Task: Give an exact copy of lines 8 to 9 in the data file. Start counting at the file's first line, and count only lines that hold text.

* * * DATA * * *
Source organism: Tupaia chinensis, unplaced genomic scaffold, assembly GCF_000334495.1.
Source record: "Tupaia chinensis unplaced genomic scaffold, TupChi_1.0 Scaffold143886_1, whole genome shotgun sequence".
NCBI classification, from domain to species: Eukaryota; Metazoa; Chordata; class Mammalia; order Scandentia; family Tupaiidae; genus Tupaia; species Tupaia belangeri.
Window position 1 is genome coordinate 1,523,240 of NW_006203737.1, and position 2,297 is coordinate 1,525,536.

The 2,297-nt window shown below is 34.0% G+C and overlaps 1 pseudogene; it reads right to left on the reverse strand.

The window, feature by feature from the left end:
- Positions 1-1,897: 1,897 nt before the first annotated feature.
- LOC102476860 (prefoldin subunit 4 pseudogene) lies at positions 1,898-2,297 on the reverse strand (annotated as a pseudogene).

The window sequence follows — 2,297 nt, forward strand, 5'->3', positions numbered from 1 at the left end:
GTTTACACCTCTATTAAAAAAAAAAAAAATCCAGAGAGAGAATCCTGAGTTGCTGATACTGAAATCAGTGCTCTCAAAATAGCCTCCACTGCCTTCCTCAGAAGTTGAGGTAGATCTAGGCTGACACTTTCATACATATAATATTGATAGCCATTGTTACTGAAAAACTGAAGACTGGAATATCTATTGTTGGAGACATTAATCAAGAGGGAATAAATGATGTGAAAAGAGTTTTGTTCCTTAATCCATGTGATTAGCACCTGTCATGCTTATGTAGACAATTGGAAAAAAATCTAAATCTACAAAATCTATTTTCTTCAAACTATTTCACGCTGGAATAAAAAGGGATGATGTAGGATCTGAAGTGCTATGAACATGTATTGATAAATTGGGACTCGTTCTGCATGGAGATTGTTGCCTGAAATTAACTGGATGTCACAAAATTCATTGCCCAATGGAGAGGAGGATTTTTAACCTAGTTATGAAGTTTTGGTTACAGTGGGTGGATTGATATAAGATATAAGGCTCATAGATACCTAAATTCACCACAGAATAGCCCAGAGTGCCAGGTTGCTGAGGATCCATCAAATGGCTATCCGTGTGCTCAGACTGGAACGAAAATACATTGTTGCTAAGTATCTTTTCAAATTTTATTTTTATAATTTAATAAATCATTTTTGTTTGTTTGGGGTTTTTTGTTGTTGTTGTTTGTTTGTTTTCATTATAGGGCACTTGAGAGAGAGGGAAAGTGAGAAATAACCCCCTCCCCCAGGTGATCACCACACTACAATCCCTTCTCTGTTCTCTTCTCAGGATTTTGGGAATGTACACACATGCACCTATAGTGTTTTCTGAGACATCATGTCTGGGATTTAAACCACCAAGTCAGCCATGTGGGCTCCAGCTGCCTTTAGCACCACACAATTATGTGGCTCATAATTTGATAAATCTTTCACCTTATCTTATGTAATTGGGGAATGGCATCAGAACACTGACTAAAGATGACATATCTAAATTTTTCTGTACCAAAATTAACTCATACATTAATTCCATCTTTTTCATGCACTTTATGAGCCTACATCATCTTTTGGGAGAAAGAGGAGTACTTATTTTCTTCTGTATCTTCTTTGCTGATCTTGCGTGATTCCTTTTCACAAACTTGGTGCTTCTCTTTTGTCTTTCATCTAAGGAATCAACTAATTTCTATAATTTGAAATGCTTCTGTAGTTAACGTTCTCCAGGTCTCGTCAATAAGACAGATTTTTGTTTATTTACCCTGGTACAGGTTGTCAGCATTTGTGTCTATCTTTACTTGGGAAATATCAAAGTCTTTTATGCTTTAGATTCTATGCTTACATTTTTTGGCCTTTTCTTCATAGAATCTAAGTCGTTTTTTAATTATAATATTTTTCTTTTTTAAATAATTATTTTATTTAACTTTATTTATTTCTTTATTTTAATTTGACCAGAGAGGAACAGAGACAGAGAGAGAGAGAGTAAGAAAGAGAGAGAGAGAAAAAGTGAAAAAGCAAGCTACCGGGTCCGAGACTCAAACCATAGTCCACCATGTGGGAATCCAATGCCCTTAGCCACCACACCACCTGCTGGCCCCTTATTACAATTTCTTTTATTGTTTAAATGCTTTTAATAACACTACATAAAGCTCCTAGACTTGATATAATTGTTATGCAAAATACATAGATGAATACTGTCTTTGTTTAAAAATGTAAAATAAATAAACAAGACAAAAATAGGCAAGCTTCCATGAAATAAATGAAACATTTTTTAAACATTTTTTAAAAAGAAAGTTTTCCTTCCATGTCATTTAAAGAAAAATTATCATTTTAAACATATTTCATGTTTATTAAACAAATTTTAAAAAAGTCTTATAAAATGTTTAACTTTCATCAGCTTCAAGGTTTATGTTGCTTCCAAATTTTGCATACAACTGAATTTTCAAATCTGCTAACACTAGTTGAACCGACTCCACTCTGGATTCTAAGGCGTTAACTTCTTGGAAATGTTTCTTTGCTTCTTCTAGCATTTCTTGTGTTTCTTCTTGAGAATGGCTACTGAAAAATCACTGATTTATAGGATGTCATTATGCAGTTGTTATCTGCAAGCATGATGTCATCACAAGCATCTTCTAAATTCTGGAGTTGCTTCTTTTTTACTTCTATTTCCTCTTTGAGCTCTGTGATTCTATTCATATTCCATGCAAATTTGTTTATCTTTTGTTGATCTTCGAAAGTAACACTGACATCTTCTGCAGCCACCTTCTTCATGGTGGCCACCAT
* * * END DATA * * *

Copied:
- LOC102476860 (prefoldin subunit 4 pseudogene) lies at positions 1,898-2,297 on the reverse strand (annotated as a pseudogene).

The window sequence follows — 2,297 nt, forward strand, 5'->3', positions numbered from 1 at the left end: